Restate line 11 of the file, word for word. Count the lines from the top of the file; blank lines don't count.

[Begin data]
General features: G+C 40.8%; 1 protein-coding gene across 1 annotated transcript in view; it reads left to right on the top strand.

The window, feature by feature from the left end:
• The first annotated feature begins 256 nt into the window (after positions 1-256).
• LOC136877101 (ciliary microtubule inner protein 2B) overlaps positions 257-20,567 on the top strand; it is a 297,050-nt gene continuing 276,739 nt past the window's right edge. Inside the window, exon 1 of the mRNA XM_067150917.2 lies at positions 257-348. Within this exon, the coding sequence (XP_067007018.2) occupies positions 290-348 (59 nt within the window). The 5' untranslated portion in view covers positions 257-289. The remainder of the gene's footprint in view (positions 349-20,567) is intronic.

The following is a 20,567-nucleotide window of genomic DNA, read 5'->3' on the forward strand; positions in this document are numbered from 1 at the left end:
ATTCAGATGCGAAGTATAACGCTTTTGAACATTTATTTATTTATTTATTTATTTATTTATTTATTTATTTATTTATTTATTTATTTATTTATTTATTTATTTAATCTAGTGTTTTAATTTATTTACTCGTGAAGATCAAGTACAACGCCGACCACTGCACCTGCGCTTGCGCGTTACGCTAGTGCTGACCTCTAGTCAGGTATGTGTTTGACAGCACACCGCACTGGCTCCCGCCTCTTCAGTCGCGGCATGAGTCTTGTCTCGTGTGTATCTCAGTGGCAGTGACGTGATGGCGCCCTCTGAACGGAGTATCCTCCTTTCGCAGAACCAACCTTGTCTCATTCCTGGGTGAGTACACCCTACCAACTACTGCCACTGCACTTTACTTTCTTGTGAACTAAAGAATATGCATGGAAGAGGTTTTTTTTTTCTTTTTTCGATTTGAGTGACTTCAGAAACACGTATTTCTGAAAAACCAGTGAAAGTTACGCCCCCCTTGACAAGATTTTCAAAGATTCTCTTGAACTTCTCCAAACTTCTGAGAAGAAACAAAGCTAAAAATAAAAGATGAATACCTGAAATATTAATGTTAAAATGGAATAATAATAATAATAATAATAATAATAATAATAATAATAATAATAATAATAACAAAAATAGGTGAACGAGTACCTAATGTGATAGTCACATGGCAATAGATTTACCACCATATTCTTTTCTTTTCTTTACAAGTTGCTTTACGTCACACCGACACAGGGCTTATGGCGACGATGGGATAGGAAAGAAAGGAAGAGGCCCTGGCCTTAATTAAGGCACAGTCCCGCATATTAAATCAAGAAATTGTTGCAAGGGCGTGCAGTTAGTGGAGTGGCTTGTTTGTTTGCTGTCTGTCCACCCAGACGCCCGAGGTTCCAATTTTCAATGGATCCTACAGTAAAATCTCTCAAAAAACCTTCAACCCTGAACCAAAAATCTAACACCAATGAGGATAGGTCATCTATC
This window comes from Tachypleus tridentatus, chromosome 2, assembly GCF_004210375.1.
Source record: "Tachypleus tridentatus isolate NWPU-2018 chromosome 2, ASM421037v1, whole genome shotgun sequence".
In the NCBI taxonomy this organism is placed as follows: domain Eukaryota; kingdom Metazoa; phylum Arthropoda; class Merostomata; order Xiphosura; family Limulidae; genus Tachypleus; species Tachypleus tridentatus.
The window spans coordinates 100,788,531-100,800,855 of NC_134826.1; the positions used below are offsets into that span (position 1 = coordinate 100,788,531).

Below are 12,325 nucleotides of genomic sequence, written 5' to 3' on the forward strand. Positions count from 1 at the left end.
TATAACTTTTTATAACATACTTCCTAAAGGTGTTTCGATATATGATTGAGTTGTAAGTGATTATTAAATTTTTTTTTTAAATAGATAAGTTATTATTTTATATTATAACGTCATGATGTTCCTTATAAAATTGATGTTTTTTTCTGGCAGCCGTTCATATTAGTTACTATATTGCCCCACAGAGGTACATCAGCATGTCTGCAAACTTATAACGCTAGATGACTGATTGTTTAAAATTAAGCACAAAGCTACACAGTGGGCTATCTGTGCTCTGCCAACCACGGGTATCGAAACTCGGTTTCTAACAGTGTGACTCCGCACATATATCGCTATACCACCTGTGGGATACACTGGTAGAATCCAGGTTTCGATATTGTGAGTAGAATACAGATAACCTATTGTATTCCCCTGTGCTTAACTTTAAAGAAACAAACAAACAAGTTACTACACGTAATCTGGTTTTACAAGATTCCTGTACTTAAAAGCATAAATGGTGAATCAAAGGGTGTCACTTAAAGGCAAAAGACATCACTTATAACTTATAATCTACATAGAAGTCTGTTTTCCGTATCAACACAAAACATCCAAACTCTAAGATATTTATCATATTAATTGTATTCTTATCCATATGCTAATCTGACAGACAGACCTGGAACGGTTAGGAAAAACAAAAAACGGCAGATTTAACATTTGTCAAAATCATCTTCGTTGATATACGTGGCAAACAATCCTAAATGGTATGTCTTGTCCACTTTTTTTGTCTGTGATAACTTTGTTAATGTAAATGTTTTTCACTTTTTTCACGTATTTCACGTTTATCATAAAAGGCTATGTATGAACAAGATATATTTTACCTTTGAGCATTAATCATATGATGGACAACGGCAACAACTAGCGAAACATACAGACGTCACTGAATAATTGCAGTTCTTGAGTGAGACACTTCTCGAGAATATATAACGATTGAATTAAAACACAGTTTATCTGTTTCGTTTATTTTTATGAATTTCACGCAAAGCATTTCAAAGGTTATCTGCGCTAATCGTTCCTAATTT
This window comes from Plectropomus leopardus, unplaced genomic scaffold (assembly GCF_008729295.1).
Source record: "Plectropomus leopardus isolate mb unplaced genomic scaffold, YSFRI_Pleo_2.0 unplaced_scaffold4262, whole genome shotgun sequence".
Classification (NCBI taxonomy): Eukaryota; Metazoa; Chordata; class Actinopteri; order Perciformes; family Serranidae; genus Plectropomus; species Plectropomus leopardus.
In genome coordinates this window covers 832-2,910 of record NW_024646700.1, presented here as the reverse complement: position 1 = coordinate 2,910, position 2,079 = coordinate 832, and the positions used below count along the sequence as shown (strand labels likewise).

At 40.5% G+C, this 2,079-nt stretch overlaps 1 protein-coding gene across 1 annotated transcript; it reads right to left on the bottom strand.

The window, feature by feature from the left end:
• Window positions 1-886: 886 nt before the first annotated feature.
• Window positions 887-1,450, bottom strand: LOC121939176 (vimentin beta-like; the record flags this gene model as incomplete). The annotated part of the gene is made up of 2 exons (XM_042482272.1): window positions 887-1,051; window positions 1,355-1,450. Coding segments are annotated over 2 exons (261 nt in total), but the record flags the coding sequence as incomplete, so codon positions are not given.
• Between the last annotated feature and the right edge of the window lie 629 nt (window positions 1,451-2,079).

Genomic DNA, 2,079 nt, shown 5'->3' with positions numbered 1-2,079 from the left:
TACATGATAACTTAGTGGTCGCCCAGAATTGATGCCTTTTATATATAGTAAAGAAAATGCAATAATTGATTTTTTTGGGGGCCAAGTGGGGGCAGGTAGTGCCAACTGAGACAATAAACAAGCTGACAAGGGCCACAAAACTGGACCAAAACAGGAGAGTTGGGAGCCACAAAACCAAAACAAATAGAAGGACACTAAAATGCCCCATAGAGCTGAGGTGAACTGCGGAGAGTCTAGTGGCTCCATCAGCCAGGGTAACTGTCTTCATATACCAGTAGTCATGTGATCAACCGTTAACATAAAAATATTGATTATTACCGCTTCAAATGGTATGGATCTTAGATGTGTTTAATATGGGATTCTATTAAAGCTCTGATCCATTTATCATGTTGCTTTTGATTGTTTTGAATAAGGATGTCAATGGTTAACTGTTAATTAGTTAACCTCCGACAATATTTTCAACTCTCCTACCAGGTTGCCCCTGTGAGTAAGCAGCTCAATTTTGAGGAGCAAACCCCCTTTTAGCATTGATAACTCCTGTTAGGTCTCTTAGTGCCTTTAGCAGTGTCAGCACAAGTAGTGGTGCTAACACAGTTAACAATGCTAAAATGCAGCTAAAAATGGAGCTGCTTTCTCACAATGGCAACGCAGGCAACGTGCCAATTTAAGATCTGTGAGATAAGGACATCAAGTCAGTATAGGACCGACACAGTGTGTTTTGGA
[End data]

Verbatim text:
Below are 12,325 nucleotides of genomic sequence, written 5' to 3' on the forward strand. Positions count from 1 at the left end.